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Andrew Cassidy: Hydrogenating graphene on Pt(111); the C-Pt bond

posted 6 Aug 2019, 08:04 by info admin
Andrew Cassidy, Martha Scheffler, Anders Vertergaard, John Thrower, Claus Frederik Plesner Kastorp, Liv Hornekær 
Institute for Physics and Astronomy, and Interdisciplinary Nanoscience Center, Aarhus University 

Graphene on Pt(111) has been reported as a test system for “catalysis under cover”.1 The concept of catalysis under cover seeks to exploit the benefits of graphene as a corrosion preventing barrier to improve the performance of the underlying metal as a catalyst. The promise is based on the intercalation of the reacting species, e.g., CO, at the graphene-metal interface. We have previously demonstrated that CO intercalation can be switched on and off by using H atoms to functionalise graphene on Ir(111)2 and here we seek to expand these ideas to the more catalytically active Gr-Pt(111) system. In addition, hydrogenation of Gr-Pt(111) has recently been used for cutting edge scattering measurements to understand H atom sticking at carbon surfaces.3 A full understanding of the reactive sites  between H and Gr-Pt(111) would help us to better understand those results. We report UHV experiments, using STM and XPS to fully charactise graphene on Pt(111) and the reaction with H atoms. We demonstrate the subsequent formation of a C-Pt bond and discuss the sites of the Gr-Pt(111) moiré lattice at which this might occur.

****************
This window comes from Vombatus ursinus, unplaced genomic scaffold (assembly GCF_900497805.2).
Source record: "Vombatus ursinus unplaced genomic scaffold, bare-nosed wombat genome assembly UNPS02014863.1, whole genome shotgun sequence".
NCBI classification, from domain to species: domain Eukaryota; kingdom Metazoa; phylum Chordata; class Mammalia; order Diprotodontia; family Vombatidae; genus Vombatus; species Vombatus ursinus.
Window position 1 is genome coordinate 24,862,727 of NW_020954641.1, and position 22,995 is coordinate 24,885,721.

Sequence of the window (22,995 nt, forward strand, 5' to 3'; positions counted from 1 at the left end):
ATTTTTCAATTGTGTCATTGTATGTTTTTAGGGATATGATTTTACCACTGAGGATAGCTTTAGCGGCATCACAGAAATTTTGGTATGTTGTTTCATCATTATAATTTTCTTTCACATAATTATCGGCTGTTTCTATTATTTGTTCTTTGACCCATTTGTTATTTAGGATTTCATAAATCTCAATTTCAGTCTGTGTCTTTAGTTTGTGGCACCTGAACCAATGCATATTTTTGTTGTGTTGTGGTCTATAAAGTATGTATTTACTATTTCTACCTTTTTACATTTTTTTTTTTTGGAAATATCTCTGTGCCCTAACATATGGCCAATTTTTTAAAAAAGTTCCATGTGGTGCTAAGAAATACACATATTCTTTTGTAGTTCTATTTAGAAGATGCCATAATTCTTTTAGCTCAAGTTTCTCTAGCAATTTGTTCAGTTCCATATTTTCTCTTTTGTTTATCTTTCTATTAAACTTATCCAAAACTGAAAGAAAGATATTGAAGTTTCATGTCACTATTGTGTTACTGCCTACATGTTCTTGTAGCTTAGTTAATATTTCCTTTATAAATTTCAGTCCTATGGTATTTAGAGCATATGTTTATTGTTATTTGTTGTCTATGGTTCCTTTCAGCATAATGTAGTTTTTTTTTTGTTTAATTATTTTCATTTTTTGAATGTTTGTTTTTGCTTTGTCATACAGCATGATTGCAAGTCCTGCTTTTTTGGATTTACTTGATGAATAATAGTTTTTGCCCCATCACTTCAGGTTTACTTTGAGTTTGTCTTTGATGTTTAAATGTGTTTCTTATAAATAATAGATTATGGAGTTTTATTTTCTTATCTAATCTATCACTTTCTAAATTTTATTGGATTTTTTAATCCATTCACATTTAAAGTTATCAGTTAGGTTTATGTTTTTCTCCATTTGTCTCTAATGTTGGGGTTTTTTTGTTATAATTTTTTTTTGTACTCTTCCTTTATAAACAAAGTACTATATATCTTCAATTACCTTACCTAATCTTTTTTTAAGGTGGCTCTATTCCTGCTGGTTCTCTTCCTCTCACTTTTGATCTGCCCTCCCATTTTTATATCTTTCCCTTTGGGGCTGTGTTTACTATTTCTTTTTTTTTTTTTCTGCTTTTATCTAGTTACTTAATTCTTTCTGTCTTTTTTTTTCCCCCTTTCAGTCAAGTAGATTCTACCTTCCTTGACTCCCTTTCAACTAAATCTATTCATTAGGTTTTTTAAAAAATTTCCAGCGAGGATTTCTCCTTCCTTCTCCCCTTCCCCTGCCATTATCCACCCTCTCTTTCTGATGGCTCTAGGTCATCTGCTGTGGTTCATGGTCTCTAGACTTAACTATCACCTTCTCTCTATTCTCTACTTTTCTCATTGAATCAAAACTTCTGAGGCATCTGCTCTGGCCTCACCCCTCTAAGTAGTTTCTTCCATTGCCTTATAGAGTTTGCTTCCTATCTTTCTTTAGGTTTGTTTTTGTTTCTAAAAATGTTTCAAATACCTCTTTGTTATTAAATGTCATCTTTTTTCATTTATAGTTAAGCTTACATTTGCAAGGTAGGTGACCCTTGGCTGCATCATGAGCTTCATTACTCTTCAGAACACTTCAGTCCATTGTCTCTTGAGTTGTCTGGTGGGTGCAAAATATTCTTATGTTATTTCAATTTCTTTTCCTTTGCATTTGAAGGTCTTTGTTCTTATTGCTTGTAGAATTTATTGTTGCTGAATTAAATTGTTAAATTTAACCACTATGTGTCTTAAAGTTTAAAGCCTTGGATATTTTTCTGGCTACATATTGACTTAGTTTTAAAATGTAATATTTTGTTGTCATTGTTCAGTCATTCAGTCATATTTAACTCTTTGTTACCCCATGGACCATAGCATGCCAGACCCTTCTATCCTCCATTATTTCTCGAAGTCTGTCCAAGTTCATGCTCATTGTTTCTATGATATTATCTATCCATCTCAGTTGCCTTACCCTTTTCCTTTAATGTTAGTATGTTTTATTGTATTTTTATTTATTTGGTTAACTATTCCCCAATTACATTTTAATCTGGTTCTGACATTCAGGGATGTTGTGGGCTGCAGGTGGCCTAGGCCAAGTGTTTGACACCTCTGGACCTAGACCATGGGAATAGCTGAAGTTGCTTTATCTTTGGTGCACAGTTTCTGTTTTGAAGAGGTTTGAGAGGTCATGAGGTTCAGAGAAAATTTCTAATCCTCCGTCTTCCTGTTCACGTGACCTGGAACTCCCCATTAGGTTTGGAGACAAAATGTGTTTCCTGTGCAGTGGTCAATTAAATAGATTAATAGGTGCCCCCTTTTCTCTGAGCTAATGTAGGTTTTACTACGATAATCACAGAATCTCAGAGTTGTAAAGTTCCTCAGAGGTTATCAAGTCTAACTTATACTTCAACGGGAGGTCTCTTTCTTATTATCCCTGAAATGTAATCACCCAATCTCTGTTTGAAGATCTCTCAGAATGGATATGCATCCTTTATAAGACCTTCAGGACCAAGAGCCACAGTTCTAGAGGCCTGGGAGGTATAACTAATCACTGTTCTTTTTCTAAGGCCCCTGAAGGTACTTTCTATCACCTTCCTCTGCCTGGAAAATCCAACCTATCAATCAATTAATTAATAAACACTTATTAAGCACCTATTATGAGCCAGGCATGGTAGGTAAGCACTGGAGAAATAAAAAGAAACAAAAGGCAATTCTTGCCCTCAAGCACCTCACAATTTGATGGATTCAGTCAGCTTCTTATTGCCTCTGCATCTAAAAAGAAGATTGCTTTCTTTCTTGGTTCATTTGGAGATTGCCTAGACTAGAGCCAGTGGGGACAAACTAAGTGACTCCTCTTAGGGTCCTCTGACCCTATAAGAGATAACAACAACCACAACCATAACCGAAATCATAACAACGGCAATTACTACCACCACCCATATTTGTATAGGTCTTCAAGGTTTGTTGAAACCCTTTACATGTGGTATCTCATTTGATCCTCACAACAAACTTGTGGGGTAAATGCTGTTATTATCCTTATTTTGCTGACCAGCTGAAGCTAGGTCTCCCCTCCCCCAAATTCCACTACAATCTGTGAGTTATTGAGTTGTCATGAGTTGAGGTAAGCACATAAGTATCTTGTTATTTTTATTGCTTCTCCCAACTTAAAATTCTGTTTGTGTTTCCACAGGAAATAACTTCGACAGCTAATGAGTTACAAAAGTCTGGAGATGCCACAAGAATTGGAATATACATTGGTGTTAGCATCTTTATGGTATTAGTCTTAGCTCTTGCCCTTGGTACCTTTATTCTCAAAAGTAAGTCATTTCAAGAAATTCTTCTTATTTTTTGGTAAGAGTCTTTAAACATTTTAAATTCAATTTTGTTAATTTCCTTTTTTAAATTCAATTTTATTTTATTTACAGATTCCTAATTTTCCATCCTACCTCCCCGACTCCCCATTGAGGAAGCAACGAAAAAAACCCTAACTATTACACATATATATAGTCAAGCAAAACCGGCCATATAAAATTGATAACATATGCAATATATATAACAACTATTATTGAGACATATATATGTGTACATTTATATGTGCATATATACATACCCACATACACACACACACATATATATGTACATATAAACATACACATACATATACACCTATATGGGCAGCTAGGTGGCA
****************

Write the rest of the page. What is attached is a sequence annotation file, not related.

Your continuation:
1. Yao et al., PNAS, 2014 111 (48) 17023-17028
2. Kyhl et al., ACS Appl. Nano Mater, 2018 1 (9) 4509-4515
3. Jiang et al. Science, 2019 364 (6438) 379-382

Andrew Cassidy is a post doc at the Institute for Physics and Astronomy at Aarhus University. He is primarily interested in the chemical interactions between a surface and its environment, and in particular the chemistry of graphene on various substrates. He received his B.Sc. in Chemistry from University College Dublin (2006) and a Ph.D. in Chemistry (2010) from the University of Cambridge where he studied the interfacial chemistry of organic crystal surfaces. Since finishing his Ph.D, he has been a postdoctoral researcher in Aarhus, working with Prof. Liv Hornekær and Prof. David Field.